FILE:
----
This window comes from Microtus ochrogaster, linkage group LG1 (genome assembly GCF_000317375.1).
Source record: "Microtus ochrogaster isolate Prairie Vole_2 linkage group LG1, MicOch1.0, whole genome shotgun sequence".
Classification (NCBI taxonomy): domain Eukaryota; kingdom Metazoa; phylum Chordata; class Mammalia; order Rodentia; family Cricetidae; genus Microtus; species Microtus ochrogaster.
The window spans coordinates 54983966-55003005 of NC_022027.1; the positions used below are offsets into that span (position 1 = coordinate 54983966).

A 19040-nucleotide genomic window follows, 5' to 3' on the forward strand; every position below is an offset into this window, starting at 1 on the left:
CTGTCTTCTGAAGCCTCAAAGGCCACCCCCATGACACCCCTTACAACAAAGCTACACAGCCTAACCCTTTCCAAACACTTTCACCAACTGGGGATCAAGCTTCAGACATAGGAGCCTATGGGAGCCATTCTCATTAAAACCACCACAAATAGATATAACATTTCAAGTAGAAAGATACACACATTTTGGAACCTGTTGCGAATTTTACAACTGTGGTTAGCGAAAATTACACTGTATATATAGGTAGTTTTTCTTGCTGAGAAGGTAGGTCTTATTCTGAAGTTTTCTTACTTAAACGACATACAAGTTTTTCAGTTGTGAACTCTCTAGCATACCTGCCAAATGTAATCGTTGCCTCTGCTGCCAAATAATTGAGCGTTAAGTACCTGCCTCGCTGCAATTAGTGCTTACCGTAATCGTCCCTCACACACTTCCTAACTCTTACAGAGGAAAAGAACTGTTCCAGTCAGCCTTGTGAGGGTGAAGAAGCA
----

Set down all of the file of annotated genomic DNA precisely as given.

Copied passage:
This window comes from Microtus ochrogaster, linkage group LG1 (genome assembly GCF_000317375.1).
Source record: "Microtus ochrogaster isolate Prairie Vole_2 linkage group LG1, MicOch1.0, whole genome shotgun sequence".
Classification (NCBI taxonomy): domain Eukaryota; kingdom Metazoa; phylum Chordata; class Mammalia; order Rodentia; family Cricetidae; genus Microtus; species Microtus ochrogaster.
The window spans coordinates 54983966-55003005 of NC_022027.1; the positions used below are offsets into that span (position 1 = coordinate 54983966).

A 19040-nucleotide genomic window follows, 5' to 3' on the forward strand; every position below is an offset into this window, starting at 1 on the left:
CTGTCTTCTGAAGCCTCAAAGGCCACCCCCATGACACCCCTTACAACAAAGCTACACAGCCTAACCCTTTCCAAACACTTTCACCAACTGGGGATCAAGCTTCAGACATAGGAGCCTATGGGAGCCATTCTCATTAAAACCACCACAAATAGATATAACATTTCAAGTAGAAAGATACACACATTTTGGAACCTGTTGCGAATTTTACAACTGTGGTTAGCGAAAATTACACTGTATATATAGGTAGTTTTTCTTGCTGAGAAGGTAGGTCTTATTCTGAAGTTTTCTTACTTAAACGACATACAAGTTTTTCAGTTGTGAACTCTCTAGCATACCTGCCAAATGTAATCGTTGCCTCTGCTGCCAAATAATTGAGCGTTAAGTACCTGCCTCGCTGCAATTAGTGCTTACCGTAATCGTCCCTCACACACTTCCTAACTCTTACAGAGGAAAAGAACTGTTCCAGTCAGCCTTGTGAGGGTGAAGAAGCA